One last complaint for today, I promise, and then the news.

This site is built on Blogger, software from Google. It's always hinky, but now it's not letting me post comments. Seems to be a Firefox thing, as it still works in Chrome, but there are other issues, always. It hasn't let me log in for months, and for even longer, random comments have disappeared.

Google lets this software be so buggy, and fixes come so slow, it's obvious that they don't give a damn about their Blogger product. It's only a matter of time until they shut it down entirely.

And now,
the news you need,
whether you know it or not

— — —


Nazis loudly support Kanye's antisemitism. Adidas remains silent about the sponsorship funding it. 

Swedish archaeologists find 17th-century warship

Since Colorado implemented pay transparency law, wages up 11.5%

San Francisco to honor the woman who saved the city's cable cars from extinction 75 years ago

Ordered Dominos and this came with it. 

One-word newscast,
because it's the same news every time…

Climate change isn't 'coming', it's underway. It'll kill billions, and we're not doing squat about it.

— — — 

All cops are bastards, or they know who the bastard cops are and do nothing about it, which is the same thing.

— — — 

Republicans are the enemy of common sense, common decency, simple truth, and democracy.

Other links I liked

•  Old movie stars dance to uptown funk 

It took a lot of work to make this so perfect.

•  Kinda surprising that David Bowie did his own Ziggy Stardust makeup

•  A brief history of Halloween 

♦ ♦ ♦

Mystery links
"Like life itself, there's no knowing where you're going"


♦ ♦ ♦

♫♬  Mix tape of my mind 

"The Avengers" by Laurie Johnson
"The First Day" by Eszter Balint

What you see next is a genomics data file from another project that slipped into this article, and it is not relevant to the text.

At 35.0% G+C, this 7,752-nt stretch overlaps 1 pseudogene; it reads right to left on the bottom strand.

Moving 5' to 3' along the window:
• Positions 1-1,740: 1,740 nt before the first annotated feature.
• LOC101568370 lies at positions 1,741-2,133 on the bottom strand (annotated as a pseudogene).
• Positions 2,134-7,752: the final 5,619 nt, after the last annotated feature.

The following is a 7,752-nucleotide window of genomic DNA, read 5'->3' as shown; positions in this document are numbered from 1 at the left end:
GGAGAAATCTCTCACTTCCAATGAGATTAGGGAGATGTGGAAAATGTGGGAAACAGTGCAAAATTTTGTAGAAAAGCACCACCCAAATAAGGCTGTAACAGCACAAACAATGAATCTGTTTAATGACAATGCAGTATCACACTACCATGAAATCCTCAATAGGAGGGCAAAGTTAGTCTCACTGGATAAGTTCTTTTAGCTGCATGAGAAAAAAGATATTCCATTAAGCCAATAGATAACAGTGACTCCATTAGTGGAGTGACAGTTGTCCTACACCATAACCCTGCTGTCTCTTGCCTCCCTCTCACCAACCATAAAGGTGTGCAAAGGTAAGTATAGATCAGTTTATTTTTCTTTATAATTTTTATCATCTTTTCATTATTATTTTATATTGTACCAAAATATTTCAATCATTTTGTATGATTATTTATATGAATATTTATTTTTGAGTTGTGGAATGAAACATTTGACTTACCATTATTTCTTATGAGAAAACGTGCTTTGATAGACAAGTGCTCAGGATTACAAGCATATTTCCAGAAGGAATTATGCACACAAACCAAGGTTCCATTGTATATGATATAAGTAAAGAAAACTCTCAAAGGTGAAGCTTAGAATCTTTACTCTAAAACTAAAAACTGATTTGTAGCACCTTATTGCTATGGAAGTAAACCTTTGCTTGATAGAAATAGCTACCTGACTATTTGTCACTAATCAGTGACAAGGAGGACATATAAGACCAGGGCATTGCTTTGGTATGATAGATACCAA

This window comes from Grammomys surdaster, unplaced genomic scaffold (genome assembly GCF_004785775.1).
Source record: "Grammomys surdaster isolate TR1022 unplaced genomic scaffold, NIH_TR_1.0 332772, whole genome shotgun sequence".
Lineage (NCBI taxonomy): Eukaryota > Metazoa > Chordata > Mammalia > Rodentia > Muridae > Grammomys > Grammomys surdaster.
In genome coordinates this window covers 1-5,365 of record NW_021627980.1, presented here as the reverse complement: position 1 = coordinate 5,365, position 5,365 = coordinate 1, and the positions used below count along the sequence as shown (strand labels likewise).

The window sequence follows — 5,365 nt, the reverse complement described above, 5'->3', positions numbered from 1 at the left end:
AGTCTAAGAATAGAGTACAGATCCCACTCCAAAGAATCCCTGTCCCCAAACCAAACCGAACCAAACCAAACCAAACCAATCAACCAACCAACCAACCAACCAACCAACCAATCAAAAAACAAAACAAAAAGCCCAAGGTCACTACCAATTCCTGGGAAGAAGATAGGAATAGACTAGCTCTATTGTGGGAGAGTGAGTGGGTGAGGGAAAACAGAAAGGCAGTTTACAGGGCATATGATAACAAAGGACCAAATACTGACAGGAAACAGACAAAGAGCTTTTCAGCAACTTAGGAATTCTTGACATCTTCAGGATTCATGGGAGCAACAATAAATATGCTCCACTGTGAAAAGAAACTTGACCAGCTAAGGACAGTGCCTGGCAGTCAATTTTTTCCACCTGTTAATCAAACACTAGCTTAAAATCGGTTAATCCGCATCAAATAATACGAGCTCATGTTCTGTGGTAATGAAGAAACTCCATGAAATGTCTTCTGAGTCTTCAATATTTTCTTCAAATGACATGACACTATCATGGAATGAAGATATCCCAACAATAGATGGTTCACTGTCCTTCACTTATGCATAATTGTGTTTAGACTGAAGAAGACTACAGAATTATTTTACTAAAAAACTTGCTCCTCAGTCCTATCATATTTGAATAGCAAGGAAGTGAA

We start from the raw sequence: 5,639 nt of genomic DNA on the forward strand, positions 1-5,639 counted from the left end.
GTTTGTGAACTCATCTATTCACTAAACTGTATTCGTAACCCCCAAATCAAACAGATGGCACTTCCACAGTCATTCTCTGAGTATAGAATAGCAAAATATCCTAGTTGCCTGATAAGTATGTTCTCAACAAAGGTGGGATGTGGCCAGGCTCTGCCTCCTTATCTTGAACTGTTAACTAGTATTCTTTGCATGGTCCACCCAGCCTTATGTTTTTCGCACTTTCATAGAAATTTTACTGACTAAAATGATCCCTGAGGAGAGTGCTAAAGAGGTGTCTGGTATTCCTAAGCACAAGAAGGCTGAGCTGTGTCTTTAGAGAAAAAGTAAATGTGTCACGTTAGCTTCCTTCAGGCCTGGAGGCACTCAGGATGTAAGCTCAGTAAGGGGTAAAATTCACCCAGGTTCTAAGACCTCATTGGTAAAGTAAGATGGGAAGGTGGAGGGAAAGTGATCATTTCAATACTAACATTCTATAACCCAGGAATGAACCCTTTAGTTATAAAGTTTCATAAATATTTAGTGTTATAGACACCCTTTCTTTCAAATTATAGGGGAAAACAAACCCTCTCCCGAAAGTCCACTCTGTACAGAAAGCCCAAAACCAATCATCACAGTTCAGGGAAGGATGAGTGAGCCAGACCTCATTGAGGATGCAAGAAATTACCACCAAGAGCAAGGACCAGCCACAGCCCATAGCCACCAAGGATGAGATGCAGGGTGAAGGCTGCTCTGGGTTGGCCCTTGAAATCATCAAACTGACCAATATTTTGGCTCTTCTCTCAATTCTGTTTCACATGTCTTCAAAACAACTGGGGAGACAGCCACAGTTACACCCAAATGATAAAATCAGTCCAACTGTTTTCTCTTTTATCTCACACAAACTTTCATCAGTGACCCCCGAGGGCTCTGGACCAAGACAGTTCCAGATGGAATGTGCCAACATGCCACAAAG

"Sad Joy" by Manfred Mann
"Trouble You Don't See" by Eszter Balint
"What Would You Say?" by Hurricane Smith" 

♦ ♦ ♦

The End

Benjamin Civiletti
James McDivitt
Jim Redmond


Cranky Old Fart is annoyed and complains and very occasionally offers a kindness, along with anything off the internet that's made me smile or snarl. All opinions fresh from my ass. Top illustration by Jeff Meyer. Click any image to enlarge. Comments & conversations invited.
Tip 'o the hat to Linden Arden, ye olde AVA, BoingBoing, Breakfast at Ralf's, Captain Hampockets, CaptCreate's Log, John the Basket, LiarTownUSA, Meme City, National Zero, Ran Prieur, Voenix Rising, and anyone else whose work I've stolen without saying thanks.
Extra special thanks to Becky Jo, Name Withheld, Dave S, Wynn Bruce, and always Stephanie...


  1. Jim McDivitt is remembered, if at all, for Apollo 9, the first flight of the lunar lander, but I remember him best as the commander of Gemini 4, the mission that sent the first human floating into space outside a capsule. His copilot, Ed White became the first human to drift in the blackness of space protected only by a hand-sewn spacesuit.

    McDivitt left NASA shortly after Apollo 9. The quiet word was that he was a bit of a maverick and wouldn't be assigned to any more flights. He lived the rest of his long life corporately, but for a few brief, shining moments he and two or three other astronauts tried to tell NASA and the world that spaceflight was fun and that an occasional woohoo was entirely appropriate.

    Thanks for the memorial.


    1. If there's any part of living where an occasional woohoo is inappropriate, that's where I want to woohoo.